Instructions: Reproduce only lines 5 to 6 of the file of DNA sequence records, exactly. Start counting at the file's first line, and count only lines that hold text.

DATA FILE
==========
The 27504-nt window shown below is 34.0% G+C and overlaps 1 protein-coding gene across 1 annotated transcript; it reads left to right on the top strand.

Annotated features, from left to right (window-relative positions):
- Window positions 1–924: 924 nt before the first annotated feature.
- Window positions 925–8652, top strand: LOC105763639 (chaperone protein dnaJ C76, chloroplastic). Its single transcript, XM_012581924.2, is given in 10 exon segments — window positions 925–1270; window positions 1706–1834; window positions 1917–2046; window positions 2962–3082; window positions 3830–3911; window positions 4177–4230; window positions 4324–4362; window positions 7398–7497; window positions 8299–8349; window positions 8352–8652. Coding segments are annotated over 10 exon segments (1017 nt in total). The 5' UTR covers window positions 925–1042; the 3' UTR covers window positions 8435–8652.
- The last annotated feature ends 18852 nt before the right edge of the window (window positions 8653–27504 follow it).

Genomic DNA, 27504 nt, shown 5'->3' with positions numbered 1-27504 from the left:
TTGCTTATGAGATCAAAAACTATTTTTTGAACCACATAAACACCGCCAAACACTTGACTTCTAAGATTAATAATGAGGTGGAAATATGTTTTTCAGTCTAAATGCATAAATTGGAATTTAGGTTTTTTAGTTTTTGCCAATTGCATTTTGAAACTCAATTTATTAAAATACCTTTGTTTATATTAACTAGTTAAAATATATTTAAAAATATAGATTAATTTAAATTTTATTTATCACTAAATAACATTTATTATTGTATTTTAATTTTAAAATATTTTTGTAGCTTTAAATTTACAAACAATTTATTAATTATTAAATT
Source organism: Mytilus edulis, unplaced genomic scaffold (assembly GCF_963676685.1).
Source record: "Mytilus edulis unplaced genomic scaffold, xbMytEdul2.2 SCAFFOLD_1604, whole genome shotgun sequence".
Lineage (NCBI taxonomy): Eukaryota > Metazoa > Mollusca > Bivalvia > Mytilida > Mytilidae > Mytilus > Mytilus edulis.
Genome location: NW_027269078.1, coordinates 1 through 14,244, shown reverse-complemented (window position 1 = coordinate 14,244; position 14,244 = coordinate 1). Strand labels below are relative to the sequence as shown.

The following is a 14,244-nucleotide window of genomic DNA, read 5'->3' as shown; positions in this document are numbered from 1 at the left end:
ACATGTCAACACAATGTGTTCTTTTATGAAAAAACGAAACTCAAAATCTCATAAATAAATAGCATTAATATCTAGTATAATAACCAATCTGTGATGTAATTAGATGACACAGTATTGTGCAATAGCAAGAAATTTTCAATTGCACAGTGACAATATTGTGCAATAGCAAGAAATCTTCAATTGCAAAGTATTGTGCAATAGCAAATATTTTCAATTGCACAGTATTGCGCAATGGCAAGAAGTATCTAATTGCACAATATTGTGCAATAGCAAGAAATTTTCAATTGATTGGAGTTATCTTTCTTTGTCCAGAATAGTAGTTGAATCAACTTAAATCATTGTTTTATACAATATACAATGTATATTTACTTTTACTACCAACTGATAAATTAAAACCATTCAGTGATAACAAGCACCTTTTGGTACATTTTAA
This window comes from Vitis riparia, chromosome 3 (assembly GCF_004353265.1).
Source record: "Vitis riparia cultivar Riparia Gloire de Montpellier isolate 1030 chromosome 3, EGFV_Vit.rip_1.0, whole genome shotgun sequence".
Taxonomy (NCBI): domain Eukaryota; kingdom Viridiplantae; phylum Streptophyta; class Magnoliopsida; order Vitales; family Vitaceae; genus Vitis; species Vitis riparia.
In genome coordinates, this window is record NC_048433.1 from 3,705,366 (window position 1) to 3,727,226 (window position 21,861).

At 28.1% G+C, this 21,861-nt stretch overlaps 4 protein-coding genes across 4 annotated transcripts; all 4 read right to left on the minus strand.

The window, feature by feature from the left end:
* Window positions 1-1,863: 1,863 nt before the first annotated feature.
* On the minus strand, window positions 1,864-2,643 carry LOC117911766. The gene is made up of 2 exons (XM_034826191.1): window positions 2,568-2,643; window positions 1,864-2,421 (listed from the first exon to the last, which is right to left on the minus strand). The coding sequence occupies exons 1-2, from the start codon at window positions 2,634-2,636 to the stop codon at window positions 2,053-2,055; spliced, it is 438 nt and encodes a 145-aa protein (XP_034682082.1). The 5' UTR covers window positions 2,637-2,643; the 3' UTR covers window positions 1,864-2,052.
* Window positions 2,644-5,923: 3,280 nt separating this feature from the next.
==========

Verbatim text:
- The last annotated feature ends 18852 nt before the right edge of the window (window positions 8653–27504 follow it).

Genomic DNA, 27504 nt, shown 5'->3' with positions numbered 1-27504 from the left: